To the Editor:
Imagine that you get stranded on a deserted island. Because you are alone, it is up to you to provide all that you require to sustain life. As you explore the island, foraging for food and provisions, you make two discoveries. First, exposed on the side of the mountain there is an obvious vein of gold. Then you stumble upon a clearing in the jungle and find it covered with thousands of bundles of currency. In almost any other place in the world, both would represent great wealth, but on this desolate island they are just worthless rocks and paper.
Now imagine that another castaway finds his way to the island, and the two of you agree to share the work necessary to survive. This gives you the benefit of an economy. It is a micro-economy based on barter, which makes it possible to be more efficient and include more amenities. But just a few months later, your partner gets sick and dies, and his death is also the death of your economy.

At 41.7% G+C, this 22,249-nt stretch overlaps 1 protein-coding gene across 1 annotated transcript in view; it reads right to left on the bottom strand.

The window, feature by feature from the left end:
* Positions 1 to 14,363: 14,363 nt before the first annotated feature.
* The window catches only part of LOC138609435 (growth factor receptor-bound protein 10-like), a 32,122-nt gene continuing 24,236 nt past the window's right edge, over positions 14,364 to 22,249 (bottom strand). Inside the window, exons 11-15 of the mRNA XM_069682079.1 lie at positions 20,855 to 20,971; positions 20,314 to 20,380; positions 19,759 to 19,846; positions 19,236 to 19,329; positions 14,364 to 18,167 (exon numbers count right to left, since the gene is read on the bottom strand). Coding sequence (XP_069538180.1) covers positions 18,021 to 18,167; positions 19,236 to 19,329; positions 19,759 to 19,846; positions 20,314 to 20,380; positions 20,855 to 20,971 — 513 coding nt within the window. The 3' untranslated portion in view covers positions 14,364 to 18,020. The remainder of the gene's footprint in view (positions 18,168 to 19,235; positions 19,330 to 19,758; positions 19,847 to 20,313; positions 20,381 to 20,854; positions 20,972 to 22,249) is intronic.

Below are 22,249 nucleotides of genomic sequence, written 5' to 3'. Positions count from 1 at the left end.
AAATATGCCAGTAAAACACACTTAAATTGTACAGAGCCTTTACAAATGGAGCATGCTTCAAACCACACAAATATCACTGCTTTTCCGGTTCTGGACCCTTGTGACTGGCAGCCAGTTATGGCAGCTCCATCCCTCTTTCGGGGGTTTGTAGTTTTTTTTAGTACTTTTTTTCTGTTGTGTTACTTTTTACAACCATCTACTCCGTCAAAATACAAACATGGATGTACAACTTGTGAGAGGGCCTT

There are many resources that can be utilized to develop, sustain and grown an economy but, (and this is the point of my little vignette), there is only one resource that an economy must have in order to exist at all, and that resource is people.
So, for an economy to exist it must have people who want goods and services. Assets can represent wealth only within the contest of an economy that values them. Why is it, then, that the wealthy people in our country resist investing in the one resource that they cannot do without - us?